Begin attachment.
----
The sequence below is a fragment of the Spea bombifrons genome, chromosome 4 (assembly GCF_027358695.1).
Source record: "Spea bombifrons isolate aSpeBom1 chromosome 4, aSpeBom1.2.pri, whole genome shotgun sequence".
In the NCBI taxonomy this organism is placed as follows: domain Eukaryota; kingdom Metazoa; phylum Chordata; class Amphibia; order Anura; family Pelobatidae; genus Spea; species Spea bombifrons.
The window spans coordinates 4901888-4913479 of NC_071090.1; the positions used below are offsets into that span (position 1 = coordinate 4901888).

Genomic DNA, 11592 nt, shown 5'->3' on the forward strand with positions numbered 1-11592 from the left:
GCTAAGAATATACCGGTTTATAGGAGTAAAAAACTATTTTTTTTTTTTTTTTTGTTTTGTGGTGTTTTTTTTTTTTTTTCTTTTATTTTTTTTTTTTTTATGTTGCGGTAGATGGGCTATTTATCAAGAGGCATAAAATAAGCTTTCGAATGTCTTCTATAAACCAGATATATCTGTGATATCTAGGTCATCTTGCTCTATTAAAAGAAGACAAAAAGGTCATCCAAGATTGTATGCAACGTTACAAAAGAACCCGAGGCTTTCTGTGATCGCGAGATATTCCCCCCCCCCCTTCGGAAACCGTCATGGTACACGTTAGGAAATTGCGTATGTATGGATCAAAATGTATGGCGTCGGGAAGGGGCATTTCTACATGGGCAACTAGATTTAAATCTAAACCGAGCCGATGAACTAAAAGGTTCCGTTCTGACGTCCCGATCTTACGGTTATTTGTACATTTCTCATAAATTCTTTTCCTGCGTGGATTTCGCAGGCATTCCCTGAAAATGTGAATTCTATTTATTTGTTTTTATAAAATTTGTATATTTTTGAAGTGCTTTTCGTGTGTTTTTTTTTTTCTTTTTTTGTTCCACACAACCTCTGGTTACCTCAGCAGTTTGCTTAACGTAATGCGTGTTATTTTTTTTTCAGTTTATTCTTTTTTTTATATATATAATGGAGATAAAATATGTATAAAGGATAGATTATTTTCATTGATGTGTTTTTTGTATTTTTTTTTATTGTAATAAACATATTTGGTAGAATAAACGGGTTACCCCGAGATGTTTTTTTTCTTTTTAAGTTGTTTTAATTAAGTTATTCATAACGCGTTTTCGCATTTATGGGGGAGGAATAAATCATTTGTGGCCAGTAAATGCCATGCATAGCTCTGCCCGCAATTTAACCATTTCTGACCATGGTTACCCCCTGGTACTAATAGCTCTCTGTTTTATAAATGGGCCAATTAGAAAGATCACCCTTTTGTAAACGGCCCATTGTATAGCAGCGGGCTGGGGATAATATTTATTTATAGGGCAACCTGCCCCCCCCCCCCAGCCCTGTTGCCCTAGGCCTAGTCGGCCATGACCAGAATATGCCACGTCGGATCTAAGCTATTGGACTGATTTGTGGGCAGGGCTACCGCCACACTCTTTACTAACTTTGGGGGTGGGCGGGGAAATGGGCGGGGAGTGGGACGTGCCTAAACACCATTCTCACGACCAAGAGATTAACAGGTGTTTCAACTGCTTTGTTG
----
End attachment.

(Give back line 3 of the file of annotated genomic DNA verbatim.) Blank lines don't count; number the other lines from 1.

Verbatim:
In the NCBI taxonomy this organism is placed as follows: domain Eukaryota; kingdom Metazoa; phylum Chordata; class Amphibia; order Anura; family Pelobatidae; genus Spea; species Spea bombifrons.